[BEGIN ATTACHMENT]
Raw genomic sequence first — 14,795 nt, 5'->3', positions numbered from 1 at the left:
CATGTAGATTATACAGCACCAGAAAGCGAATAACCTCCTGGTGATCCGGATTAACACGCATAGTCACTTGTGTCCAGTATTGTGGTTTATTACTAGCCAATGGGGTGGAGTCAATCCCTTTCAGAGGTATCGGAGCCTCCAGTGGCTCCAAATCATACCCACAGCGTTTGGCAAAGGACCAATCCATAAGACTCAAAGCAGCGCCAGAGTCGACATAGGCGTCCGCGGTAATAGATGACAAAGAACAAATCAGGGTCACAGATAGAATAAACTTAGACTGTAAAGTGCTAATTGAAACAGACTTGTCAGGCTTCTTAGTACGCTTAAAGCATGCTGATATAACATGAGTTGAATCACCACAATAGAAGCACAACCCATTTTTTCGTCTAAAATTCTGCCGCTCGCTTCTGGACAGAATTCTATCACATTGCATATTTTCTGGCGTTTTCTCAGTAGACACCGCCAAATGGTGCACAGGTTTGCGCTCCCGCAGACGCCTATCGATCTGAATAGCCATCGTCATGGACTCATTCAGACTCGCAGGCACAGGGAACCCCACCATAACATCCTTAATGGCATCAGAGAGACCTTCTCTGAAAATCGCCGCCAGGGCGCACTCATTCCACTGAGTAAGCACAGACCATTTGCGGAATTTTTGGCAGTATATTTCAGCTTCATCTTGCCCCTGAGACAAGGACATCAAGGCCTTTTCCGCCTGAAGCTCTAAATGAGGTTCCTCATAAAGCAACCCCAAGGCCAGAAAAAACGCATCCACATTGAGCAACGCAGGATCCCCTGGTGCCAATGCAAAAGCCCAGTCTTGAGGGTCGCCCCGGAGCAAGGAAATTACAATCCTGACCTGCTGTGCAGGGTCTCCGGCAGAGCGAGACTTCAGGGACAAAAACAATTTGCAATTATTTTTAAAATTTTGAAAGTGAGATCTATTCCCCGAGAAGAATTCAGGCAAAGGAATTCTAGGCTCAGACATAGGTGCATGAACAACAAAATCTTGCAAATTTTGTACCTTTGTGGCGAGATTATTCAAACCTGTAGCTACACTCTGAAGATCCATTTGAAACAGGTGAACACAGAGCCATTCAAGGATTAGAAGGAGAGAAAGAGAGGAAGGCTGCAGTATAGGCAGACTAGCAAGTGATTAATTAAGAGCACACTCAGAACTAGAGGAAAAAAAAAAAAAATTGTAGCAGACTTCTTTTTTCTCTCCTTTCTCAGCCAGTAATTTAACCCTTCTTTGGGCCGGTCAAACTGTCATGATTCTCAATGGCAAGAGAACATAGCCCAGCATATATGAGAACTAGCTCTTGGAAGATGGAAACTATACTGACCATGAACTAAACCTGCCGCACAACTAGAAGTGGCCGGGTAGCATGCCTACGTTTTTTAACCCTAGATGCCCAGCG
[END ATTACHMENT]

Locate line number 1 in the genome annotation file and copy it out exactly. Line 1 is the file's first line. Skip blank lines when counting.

Raw genomic sequence first — 14,795 nt, 5'->3', positions numbered from 1 at the left: